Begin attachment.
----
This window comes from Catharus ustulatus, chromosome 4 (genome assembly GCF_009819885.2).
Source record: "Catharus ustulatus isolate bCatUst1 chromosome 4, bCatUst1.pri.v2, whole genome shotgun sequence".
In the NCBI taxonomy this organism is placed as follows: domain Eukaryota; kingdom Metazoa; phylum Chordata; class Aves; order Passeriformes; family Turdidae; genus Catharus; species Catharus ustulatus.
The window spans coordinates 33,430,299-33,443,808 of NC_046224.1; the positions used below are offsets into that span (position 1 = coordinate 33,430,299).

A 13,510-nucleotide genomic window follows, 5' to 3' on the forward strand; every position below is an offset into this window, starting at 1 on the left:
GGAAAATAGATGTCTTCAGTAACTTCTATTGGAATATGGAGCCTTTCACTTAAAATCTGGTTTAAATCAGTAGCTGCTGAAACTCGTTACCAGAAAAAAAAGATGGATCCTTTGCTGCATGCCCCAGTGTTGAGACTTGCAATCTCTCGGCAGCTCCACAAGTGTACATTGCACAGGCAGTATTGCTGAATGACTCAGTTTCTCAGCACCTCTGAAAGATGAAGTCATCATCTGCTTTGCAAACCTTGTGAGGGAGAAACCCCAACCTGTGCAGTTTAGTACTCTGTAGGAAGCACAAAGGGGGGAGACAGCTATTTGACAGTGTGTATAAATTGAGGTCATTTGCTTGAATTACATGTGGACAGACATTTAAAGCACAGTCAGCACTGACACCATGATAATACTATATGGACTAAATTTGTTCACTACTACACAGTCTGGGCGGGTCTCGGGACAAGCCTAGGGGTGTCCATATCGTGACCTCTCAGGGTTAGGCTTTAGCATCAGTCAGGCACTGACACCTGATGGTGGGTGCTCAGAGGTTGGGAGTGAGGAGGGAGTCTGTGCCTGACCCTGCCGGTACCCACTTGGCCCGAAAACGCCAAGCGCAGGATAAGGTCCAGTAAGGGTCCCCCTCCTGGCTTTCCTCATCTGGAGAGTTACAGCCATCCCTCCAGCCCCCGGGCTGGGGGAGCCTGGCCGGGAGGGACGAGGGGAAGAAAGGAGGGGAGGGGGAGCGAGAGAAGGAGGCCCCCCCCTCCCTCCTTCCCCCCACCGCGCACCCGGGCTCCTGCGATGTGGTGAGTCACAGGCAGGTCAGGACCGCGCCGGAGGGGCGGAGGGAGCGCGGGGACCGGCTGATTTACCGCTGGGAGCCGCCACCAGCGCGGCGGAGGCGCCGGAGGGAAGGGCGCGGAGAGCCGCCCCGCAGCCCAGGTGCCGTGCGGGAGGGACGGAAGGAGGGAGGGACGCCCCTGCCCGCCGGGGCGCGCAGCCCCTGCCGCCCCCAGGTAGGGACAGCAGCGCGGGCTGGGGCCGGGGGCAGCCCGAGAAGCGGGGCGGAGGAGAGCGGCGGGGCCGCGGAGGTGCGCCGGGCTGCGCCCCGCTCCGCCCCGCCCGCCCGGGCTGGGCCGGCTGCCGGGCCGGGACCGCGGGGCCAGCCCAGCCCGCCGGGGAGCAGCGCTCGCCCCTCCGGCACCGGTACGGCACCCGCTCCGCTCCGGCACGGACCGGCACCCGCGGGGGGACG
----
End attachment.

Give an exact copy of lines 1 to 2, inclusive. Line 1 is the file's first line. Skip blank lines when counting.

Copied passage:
This window comes from Catharus ustulatus, chromosome 4 (genome assembly GCF_009819885.2).
Source record: "Catharus ustulatus isolate bCatUst1 chromosome 4, bCatUst1.pri.v2, whole genome shotgun sequence".